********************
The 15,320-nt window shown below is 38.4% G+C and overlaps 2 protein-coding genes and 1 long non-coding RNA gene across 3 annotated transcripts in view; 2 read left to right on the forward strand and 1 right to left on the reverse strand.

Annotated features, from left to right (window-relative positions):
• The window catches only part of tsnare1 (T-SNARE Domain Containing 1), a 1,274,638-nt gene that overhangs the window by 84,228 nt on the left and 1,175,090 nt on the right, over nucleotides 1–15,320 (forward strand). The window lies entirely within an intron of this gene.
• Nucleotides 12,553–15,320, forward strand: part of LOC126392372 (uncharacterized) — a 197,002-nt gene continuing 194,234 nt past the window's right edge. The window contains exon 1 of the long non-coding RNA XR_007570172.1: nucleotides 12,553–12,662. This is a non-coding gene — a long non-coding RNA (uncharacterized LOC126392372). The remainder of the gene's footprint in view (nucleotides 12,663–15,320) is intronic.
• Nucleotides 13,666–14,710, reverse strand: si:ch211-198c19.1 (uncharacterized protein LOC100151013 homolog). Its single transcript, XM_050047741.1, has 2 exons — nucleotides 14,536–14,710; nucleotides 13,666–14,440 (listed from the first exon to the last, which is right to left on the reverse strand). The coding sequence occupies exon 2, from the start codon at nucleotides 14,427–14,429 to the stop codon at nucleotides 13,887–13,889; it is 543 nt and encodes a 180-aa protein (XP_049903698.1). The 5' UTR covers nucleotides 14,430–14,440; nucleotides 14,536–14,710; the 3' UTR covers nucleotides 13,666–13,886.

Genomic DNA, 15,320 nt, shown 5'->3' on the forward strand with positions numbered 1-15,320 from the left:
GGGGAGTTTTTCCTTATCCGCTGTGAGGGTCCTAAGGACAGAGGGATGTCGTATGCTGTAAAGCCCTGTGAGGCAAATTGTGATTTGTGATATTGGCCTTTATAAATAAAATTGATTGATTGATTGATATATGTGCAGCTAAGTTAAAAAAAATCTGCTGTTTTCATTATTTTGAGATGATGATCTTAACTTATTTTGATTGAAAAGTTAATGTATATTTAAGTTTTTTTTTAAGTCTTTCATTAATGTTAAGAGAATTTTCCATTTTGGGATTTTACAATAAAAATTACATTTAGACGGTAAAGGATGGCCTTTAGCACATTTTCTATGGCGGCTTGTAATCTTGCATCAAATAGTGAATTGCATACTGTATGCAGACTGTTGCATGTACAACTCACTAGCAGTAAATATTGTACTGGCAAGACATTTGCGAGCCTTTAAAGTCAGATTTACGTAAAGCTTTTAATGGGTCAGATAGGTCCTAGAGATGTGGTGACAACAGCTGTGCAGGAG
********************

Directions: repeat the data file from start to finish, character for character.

The 15,320-nt window shown below is 38.4% G+C and overlaps 2 protein-coding genes and 1 long non-coding RNA gene across 3 annotated transcripts in view; 2 read left to right on the forward strand and 1 right to left on the reverse strand.

Annotated features, from left to right (window-relative positions):
• The window catches only part of tsnare1 (T-SNARE Domain Containing 1), a 1,274,638-nt gene that overhangs the window by 84,228 nt on the left and 1,175,090 nt on the right, over nucleotides 1–15,320 (forward strand). The window lies entirely within an intron of this gene.
• Nucleotides 12,553–15,320, forward strand: part of LOC126392372 (uncharacterized) — a 197,002-nt gene continuing 194,234 nt past the window's right edge. The window contains exon 1 of the long non-coding RNA XR_007570172.1: nucleotides 12,553–12,662. This is a non-coding gene — a long non-coding RNA (uncharacterized LOC126392372). The remainder of the gene's footprint in view (nucleotides 12,663–15,320) is intronic.
• Nucleotides 13,666–14,710, reverse strand: si:ch211-198c19.1 (uncharacterized protein LOC100151013 homolog). Its single transcript, XM_050047741.1, has 2 exons — nucleotides 14,536–14,710; nucleotides 13,666–14,440 (listed from the first exon to the last, which is right to left on the reverse strand). The coding sequence occupies exon 2, from the start codon at nucleotides 14,427–14,429 to the stop codon at nucleotides 13,887–13,889; it is 543 nt and encodes a 180-aa protein (XP_049903698.1). The 5' UTR covers nucleotides 14,430–14,440; nucleotides 14,536–14,710; the 3' UTR covers nucleotides 13,666–13,886.

Genomic DNA, 15,320 nt, shown 5'->3' on the forward strand with positions numbered 1-15,320 from the left:
GGGGAGTTTTTCCTTATCCGCTGTGAGGGTCCTAAGGACAGAGGGATGTCGTATGCTGTAAAGCCCTGTGAGGCAAATTGTGATTTGTGATATTGGCCTTTATAAATAAAATTGATTGATTGATTGATATATGTGCAGCTAAGTTAAAAAAAATCTGCTGTTTTCATTATTTTGAGATGATGATCTTAACTTATTTTGATTGAAAAGTTAATGTATATTTAAGTTTTTTTTTAAGTCTTTCATTAATGTTAAGAGAATTTTCCATTTTGGGATTTTACAATAAAAATTACATTTAGACGGTAAAGGATGGCCTTTAGCACATTTTCTATGGCGGCTTGTAATCTTGCATCAAATAGTGAATTGCATACTGTATGCAGACTGTTGCATGTACAACTCACTAGCAGTAAATATTGTACTGGCAAGACATTTGCGAGCCTTTAAAGTCAGATTTACGTAAAGCTTTTAATGGGTCAGATAGGTCCTAGAGATGTGGTGACAACAGCTGTGCAGGAG